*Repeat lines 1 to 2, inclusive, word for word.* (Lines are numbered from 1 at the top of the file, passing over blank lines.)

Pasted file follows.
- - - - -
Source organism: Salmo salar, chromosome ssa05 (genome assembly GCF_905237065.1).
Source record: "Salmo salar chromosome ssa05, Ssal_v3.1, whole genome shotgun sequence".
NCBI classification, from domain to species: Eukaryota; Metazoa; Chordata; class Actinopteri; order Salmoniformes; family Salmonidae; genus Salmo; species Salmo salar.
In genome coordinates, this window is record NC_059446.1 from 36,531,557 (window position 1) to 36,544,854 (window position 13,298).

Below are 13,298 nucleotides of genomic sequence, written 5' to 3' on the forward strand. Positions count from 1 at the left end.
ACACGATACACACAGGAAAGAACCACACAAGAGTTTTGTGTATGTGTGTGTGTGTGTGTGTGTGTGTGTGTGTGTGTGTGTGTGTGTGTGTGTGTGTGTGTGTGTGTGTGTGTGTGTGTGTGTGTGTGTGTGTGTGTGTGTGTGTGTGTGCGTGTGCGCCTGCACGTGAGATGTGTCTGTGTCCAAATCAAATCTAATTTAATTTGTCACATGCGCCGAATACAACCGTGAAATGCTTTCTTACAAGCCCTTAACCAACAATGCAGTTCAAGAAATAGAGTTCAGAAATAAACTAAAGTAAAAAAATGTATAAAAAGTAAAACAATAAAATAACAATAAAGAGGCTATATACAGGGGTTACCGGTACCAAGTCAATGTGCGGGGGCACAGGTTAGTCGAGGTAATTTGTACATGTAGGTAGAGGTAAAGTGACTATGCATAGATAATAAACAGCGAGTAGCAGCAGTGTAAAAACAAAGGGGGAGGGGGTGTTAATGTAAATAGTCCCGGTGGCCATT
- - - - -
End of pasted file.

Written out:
Source organism: Salmo salar, chromosome ssa05 (genome assembly GCF_905237065.1).
Source record: "Salmo salar chromosome ssa05, Ssal_v3.1, whole genome shotgun sequence".